John Rawls famously holds that the basic structure is the 'primary subject of justice.'1 By this, he means that his two principles of justice apply only to a society's major political and social institutions, including chiefly the constitution, the economic and legal systems, and (more contentiously) the family structure.2 This thesis — call it the basic structure restriction — entails that the celebrated difference principle has a narrower scope than one might have expected. It doesn't apply directly to choices that (...) individuals make within the basic structure. Individuals can live up to the demands of justice simply by obeying whatever rules are set by, and by doing what is necessary to sustain, the basic .. (shrink)
In this paper, I investigate Louis de La Forge's argument against body–body causation. His general strategy exploits the impossibility of bodies communicating their movement by transfer of motion. I call this the ‘non-transfer’ argument . NT allows La Forge both to reinterpret continuous creation in an occasionalistic fashion and to support his non-occasionalistic view concerning mind–body union. First, I present how NT emerges in Descartes’ own texts. Second, I show how La Forge recasts it to draw an occasionalistic account (...) of body–body interactions, and I discuss how La Forge supports NT with continuous creation. Third, I conclude by suggesting that this further step of his argument does not undermine his non-occasionalistic account of mind–body union. (shrink)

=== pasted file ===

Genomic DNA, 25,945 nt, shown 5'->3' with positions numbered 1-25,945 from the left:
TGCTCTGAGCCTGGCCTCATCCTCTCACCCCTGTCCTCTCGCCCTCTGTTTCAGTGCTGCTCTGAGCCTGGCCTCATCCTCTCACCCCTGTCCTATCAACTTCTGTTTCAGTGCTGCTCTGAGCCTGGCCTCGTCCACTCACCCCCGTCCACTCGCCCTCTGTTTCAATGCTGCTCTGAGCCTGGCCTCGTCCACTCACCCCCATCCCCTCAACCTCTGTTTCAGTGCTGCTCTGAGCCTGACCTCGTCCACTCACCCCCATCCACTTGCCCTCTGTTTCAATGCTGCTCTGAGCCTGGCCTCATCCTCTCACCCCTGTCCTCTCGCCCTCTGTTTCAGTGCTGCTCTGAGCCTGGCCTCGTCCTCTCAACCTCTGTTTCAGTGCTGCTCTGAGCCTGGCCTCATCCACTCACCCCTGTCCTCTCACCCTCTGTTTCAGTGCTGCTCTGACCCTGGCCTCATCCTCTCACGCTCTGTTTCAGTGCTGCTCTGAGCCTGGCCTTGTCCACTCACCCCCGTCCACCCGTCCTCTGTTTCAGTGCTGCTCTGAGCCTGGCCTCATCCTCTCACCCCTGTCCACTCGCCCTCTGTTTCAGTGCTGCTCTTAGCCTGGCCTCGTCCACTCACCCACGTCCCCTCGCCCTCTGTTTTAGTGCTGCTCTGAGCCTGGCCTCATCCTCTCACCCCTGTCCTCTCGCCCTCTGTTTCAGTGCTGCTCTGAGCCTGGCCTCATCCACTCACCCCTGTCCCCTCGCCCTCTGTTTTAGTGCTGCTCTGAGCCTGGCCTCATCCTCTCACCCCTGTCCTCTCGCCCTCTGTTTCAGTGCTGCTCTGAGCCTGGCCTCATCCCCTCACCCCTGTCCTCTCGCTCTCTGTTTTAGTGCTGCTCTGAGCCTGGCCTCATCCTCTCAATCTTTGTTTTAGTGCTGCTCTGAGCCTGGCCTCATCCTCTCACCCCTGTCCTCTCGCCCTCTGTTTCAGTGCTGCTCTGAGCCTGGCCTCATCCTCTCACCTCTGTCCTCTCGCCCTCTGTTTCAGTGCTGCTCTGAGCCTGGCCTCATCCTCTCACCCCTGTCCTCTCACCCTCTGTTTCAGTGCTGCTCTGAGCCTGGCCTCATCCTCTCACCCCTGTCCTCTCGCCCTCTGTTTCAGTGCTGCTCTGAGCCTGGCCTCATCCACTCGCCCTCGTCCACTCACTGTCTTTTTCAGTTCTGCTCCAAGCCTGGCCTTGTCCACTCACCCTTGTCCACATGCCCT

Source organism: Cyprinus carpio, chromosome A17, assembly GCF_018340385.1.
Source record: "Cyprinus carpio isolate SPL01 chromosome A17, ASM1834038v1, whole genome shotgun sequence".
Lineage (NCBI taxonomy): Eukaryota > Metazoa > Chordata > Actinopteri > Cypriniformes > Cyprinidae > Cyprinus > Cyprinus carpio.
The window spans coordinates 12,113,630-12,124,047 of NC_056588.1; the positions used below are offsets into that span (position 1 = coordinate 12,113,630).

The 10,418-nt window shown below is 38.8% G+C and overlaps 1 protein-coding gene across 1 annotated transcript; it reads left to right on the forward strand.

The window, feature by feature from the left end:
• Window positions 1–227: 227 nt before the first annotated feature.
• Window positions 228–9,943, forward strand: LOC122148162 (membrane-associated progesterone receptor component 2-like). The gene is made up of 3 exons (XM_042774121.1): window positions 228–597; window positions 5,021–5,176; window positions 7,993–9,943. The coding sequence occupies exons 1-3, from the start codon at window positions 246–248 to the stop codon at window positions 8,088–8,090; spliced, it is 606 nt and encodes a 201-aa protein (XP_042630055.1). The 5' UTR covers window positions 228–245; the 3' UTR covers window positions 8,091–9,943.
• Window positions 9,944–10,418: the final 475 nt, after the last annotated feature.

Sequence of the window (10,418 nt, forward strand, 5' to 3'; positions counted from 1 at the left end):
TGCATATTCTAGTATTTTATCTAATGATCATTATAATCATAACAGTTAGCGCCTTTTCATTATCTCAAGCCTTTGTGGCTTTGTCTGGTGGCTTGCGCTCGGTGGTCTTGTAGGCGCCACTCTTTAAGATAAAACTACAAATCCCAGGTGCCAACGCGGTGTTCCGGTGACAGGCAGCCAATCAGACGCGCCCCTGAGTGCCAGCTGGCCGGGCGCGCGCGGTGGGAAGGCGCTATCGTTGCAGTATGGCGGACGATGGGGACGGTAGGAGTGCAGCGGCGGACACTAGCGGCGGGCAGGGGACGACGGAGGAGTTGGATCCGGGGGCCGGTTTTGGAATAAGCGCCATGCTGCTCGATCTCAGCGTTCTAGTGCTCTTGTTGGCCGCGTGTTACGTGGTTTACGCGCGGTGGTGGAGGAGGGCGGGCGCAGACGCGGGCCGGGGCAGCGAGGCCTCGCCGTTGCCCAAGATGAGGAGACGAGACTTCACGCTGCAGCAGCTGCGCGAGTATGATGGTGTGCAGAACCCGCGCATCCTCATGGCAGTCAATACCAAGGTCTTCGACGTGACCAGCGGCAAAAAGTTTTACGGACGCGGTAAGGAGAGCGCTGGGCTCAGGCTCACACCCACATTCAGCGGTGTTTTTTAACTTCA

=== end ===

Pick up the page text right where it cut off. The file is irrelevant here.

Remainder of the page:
We emphasize the relevance to cognitive psychology of Feldman and Levin's theoretical position. Traditional views of motor control have failed to clearly separate “production control” at the level of motor command, based on task-independent CV, from intentional “product control” based on task-dependent parameters. Because F&L's approach concentrates on the first process, it can distinguish the product control stage.